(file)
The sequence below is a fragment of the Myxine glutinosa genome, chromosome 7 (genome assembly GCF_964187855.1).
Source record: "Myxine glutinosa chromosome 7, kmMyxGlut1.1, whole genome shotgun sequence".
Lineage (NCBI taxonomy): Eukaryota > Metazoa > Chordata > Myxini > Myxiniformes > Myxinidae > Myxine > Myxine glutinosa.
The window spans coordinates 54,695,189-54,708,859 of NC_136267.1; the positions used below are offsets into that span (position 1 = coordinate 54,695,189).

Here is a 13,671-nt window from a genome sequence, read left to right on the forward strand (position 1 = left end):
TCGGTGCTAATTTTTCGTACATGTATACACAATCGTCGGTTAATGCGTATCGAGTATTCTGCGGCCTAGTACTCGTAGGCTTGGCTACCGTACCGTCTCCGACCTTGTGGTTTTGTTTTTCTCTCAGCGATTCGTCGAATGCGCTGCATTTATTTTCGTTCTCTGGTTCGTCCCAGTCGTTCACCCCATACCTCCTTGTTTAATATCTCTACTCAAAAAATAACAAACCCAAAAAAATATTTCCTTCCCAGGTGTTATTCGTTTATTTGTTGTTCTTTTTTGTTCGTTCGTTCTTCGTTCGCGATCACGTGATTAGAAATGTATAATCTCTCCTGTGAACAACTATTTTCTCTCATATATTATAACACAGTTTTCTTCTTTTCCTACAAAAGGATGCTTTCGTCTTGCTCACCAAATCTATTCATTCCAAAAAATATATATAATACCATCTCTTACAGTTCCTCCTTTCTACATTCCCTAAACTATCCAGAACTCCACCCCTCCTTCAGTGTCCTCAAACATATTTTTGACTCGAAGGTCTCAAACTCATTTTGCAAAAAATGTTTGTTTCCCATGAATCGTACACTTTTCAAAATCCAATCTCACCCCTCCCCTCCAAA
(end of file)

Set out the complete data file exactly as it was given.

The sequence below is a fragment of the Myxine glutinosa genome, chromosome 7 (genome assembly GCF_964187855.1).
Source record: "Myxine glutinosa chromosome 7, kmMyxGlut1.1, whole genome shotgun sequence".
Lineage (NCBI taxonomy): Eukaryota > Metazoa > Chordata > Myxini > Myxiniformes > Myxinidae > Myxine > Myxine glutinosa.
The window spans coordinates 54,695,189-54,708,859 of NC_136267.1; the positions used below are offsets into that span (position 1 = coordinate 54,695,189).

Here is a 13,671-nt window from a genome sequence, read left to right on the forward strand (position 1 = left end):
TCGGTGCTAATTTTTCGTACATGTATACACAATCGTCGGTTAATGCGTATCGAGTATTCTGCGGCCTAGTACTCGTAGGCTTGGCTACCGTACCGTCTCCGACCTTGTGGTTTTGTTTTTCTCTCAGCGATTCGTCGAATGCGCTGCATTTATTTTCGTTCTCTGGTTCGTCCCAGTCGTTCACCCCATACCTCCTTGTTTAATATCTCTACTCAAAAAATAACAAACCCAAAAAAATATTTCCTTCCCAGGTGTTATTCGTTTATTTGTTGTTCTTTTTTGTTCGTTCGTTCTTCGTTCGCGATCACGTGATTAGAAATGTATAATCTCTCCTGTGAACAACTATTTTCTCTCATATATTATAACACAGTTTTCTTCTTTTCCTACAAAAGGATGCTTTCGTCTTGCTCACCAAATCTATTCATTCCAAAAAATATATATAATACCATCTCTTACAGTTCCTCCTTTCTACATTCCCTAAACTATCCAGAACTCCACCCCTCCTTCAGTGTCCTCAAACATATTTTTGACTCGAAGGTCTCAAACTCATTTTGCAAAAAATGTTTGTTTCCCATGAATCGTACACTTTTCAAAATCCAATCTCACCCCTCCCCTCCAAA